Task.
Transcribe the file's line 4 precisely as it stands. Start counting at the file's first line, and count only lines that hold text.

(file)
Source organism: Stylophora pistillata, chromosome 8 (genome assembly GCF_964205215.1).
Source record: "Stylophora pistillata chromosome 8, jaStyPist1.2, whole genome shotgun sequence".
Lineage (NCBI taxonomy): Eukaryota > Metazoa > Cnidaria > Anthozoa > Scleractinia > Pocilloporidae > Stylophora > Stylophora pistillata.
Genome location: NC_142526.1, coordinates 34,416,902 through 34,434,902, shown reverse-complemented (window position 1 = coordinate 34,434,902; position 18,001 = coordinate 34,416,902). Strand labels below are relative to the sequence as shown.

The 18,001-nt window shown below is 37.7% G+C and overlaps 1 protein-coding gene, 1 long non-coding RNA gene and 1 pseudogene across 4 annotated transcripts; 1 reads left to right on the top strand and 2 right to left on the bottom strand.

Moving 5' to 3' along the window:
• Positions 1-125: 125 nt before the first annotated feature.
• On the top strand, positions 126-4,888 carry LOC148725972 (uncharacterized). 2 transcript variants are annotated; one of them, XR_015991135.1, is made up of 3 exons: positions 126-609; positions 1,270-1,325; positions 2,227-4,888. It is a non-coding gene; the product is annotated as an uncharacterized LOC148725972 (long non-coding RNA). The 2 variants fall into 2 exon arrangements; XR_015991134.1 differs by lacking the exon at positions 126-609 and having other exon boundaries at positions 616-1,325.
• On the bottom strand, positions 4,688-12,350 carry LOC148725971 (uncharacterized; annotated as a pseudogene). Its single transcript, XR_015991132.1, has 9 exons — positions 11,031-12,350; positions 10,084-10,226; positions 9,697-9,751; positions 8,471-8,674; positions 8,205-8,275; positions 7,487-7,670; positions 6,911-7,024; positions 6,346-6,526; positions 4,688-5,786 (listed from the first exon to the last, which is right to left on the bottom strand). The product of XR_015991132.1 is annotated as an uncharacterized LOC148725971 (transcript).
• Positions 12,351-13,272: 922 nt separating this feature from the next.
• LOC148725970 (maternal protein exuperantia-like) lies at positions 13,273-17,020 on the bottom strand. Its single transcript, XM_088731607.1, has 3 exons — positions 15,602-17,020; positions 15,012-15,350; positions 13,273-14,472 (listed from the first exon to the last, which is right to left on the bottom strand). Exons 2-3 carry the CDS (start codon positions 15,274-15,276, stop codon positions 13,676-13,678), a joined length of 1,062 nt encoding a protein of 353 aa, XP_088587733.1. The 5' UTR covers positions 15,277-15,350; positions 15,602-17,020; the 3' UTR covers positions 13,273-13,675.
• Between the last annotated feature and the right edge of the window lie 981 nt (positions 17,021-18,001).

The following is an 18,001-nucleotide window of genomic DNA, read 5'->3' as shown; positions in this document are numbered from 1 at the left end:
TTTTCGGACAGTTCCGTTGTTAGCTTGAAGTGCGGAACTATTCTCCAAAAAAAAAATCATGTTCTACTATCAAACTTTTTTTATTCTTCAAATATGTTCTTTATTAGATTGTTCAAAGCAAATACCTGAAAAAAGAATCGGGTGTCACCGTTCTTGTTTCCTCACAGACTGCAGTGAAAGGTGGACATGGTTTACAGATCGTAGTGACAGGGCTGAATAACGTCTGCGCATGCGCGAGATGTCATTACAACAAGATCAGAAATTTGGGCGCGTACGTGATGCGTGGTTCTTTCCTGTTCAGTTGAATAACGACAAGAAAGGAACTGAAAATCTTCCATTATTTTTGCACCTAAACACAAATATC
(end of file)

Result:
Genome location: NC_142526.1, coordinates 34,416,902 through 34,434,902, shown reverse-complemented (window position 1 = coordinate 34,434,902; position 18,001 = coordinate 34,416,902). Strand labels below are relative to the sequence as shown.